Hostage `treated very well'

Carroll is released in Iraq after 82 days

March 31, 2006|By BORZOU DARAGAHI

BAGHDAD, Iraq -- The quaking woman in the black abaya had tears in her eyes and spoke English - the first sign to a startled receptionist that this visitor was different from the usual grieving widow or mother so common in this violent country.

But when she finally managed to explain, in broken Arabic, that she was Jill Carroll, it was not grief but a rare outburst of joy she sparked.

The idealistic American freelance correspondent for The Christian Science Monitor, kidnapped by gunmen nearly three months ago, had been released unharmed by her captors yesterday, a splash of good news coloring one of post-invasion Iraq's bleakest stretches.

"I was treated very well," said Carroll, 28, smiling and seemingly in good health and spirits in an interview broadcast on the television channel of the Iraqi Islamic Party, the country's main Sunni Arab political organization.

"They never hit me," she said, wearing a gray and beige headscarf covering all but her face. "They never even threatened to hit me. I'm just happy to be free and want to be with my family."

Carroll's abduction and her disturbing videotaped messages on Arabic-language satellite channels had come to symbolize Iraq's continuing lawlessness and violence.

Carroll was held for 82 days by the mysterious kidnappers, who demanded that Iraqi and U.S. officials release all female prisoners as a precondition for her release. In the last videotape of her - aired on a Kuwaiti station weeks ago - Carroll urged negotiators to meet the kidnappers' demands quickly. The Monitor said Carroll's family and the paper pursued a half-dozen false leads during the ordeal.

Kidnappings, sometimes for ransom and other times as acts of political terror, have become a daily hazard of life in Iraq. Thousands of Iraqis and hundreds of foreign civilians have been seized, their bodies occasionally showing up in sewage ditches days later.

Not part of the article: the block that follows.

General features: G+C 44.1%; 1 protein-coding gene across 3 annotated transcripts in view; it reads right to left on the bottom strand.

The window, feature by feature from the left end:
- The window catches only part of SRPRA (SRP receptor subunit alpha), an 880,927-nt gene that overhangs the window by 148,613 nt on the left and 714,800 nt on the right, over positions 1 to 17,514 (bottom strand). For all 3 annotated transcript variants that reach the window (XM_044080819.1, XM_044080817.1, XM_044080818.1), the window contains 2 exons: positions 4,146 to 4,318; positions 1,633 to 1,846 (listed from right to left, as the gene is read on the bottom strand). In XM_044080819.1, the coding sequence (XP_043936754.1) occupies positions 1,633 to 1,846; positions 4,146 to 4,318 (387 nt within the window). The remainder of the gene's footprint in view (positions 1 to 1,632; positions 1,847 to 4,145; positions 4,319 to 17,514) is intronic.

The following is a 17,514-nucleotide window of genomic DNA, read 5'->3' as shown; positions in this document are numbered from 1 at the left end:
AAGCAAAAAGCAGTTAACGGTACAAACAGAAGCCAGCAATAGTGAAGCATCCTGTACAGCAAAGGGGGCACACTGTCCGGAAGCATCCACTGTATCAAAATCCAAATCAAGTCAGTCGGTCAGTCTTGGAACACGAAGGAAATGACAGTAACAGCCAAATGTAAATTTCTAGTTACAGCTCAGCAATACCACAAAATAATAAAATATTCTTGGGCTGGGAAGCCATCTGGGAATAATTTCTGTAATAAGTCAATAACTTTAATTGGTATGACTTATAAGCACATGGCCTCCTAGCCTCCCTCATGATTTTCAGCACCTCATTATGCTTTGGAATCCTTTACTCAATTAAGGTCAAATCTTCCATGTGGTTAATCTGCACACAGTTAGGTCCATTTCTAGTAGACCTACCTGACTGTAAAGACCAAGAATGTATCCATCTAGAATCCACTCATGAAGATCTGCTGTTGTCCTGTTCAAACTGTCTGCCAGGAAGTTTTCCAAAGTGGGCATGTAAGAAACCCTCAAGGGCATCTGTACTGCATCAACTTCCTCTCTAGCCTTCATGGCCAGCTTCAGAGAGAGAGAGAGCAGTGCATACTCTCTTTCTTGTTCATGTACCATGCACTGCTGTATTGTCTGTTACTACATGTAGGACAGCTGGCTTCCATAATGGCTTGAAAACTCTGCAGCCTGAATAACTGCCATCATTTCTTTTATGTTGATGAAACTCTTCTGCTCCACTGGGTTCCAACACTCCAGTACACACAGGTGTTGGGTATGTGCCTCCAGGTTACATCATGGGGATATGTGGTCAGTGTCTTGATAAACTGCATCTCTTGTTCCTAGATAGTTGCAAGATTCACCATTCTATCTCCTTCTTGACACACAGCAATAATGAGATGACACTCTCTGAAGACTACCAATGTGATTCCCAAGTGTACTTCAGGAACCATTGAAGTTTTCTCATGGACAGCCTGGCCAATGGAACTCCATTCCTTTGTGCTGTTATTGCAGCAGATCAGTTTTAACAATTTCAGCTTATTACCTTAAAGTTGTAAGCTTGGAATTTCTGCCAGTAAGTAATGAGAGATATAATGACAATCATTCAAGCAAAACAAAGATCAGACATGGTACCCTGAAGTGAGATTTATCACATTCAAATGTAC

The perpetrators have alleged ties to official security organs and the Sunni Arab insurgency. Earlier this month American peace activist Tom Fox, kidnapped with three colleagues in November was found dead in Baghdad. His three British and Canadian colleagues were later rescued, reportedly by British-led forces. But Carroll said she was treated well by her captors, who killed her translator, Alan Enwiyah, 32, during the Jan. 7 abduction, which occurred as she left the office of a Sunni politician.

Speaking on the Islamic Party's Baghdad TV channel, Carroll said she was given good food, kept in a room with a shower and was allowed to read a newspaper and watch television once, but did not know where in Iraq she was being held.

Her freedom came as a surprise, she said.

"They just came to me and said `We're going,'" she said on television. "They didn't tell me what was going on."

The kidnappers apparently drove Carroll to western Baghdad shortly after noon and dropped her off, pointing her to a nearby branch office of the Islamic Party in Ameriya, a volatile district of western Baghdad known as a haven for insurgents.

They warned her not to talk with Americans or go to the Green Zone because it was infiltrated by insurgents, adding she might be killed if she cooperated with Americans, according to an account on the Monitor's Web site.

Wearing an all-covering traditional black abaya robe, Carroll walked up to the receptionist and handed a note explaining who she was, said Islamic Party officials.

Weeping and trembling, the Michigan native asked for help in broken Arabic.

"She looked to me as if she was happy but afraid at the same time," said one party official in Ameriya, who asked that his name not be published. "All that I understood from her was that she wanted to go to her family."

Party officials summoned a convoy of guards and armored vehicles to take her to the party's central Baghdad headquarters, where she calmed down, contacted her family and friends abroad and in Baghdad, and participated in the television interview before she was handed over to U.S. forces.

Reporters for The Washington Post, for whom Carroll freelanced early in the war, arrived at the Iraqi Islamic Party. She and her colleagues wept and hugged. Carroll borrowed a cell phone from a Sunni politician, waking up her twin sister, Katie, her father, and her mother, one after the other, according to The Post. "It's Jill," she said. "I'm fine, and I'm free."

According to The Post's account, Carroll received only sporadic news from the outside world during her captivity. The heavy news coverage and publicity of her case stunned her. She said she was surprised that Iraqi politicians, elected to office three weeks before her capture, had yet to form a government.

Carroll was told that the television interview she did was for internal party uses only and didn't know it would be broadcast, the Monitor reported.

Fearful of her kidnappers' warnings, she agreed to go to the Green Zone only after another Monitor reporter convinced her it was the best option, the Monitor said.

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